UI scholar wins $1000 for best thesis


The Institute of African and Diaspora Studies (IADS), African Cluster Centre, University of Lagos, has declared Henrietta Omo Eshalomi, of the University of Ibadan, winner of its 2022 Rahamon Bello best PhD Thesis Award.

The Director of the institute, Prof. Muyiwa Falaiye, made the announcement at a virtual/physical interactive session with newsmen on Wednesday in Lagos.
Falaiye, a professor of African Socio-Political Philosophy and an expert in African and Diaspora Studies, noted that it was the first time a female would be winning the award since its inception two years ago.
He said that the development was getting more interesting and exciting.
According to him, the title of the award-winning thesis is Delta State Diaspora and the Ramifications of Ethnic Ambivalence for Homeland Development.
He noted that the award attracted a cash prize of 1000 dollars.
According to him, the winning thesis examined ethnic ambivalence among the Delta State diaspora and the ways in which this ambivalence has hindered development in the homeland.
He said that the thesis addressed issues that had great relevance for African and African diaspora developmental challenges.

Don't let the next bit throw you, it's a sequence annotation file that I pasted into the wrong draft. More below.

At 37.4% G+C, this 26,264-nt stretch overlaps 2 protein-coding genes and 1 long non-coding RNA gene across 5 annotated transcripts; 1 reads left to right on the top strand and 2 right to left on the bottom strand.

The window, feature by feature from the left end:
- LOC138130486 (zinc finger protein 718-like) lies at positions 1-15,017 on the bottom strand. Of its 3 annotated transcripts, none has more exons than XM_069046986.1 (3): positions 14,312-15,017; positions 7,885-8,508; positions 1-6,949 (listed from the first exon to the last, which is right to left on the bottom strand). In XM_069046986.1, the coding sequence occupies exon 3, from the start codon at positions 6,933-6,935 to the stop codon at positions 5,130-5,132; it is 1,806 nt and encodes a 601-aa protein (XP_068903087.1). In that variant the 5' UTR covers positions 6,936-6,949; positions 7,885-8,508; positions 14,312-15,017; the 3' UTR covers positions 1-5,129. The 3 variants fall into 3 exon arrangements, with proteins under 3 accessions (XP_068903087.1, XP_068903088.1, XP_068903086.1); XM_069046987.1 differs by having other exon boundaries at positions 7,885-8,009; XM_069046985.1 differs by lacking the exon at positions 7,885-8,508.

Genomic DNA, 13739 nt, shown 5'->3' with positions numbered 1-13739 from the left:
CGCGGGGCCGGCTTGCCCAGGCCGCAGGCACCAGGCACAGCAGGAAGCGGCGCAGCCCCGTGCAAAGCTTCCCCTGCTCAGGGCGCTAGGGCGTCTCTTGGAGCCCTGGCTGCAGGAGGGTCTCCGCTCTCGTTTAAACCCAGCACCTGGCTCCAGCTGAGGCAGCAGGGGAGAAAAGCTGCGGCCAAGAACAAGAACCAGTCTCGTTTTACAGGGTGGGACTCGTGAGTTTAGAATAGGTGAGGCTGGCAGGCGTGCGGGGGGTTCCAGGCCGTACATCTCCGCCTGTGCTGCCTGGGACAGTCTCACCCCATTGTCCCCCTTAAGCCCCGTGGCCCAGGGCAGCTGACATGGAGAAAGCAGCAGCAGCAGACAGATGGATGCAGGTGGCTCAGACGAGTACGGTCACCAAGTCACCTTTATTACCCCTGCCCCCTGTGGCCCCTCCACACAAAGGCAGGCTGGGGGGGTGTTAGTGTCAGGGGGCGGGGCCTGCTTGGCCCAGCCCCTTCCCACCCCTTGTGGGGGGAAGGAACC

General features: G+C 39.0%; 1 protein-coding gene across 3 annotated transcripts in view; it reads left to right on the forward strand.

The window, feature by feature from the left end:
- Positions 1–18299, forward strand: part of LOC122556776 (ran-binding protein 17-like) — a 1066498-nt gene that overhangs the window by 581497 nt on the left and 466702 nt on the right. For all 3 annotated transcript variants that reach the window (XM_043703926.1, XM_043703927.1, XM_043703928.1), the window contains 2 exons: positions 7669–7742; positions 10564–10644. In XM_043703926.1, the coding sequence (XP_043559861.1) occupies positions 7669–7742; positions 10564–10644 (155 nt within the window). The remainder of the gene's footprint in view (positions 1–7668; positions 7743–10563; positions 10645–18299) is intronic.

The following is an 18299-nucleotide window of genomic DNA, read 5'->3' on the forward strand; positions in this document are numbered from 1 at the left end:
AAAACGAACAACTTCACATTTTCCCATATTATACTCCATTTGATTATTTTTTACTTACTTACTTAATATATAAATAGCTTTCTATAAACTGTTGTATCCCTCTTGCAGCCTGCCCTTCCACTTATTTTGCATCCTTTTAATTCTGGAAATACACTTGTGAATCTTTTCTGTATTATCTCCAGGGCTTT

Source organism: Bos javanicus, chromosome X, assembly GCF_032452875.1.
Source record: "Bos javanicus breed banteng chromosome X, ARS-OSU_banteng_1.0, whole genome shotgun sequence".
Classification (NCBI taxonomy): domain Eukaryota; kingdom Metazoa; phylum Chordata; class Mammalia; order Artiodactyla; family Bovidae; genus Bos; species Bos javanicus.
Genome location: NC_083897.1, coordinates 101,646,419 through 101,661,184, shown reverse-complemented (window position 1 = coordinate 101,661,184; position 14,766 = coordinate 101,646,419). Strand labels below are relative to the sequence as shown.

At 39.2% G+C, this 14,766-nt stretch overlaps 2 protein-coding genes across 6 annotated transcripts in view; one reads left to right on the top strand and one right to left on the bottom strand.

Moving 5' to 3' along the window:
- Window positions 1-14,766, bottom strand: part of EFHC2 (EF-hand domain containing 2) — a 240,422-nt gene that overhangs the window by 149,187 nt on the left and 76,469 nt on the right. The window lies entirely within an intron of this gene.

” Let me start by saying that every year, we gather experts from all over the world to assess the thesis.
“This year, we engaged three — one in the Netherlands, the other in Kenya and the third in Nigeria. These theses are sent to them separately without interference from any quarters.
“This year, we received 17 PhD submissions in total, from universities across the continent. Of this number, 12 were from eight  Nigerian universities, two from South Africa and three others from European universities. This is against the overall total of 24, that was received in 2021
“The implication of this was that three of the dissertations were not awards by African universities, a fundamental requirement for any work to be considered for the award.
“Having gone through the submissions independently, therefore,  the assessors made their reports and arrived unanimously at choosing Eshalomi’s as the best.
“The assessors noted that the entries for the Rahamon Bello Award for this year were generally solid especially as they pick out research methodology as an area of strength in the theses,” he said.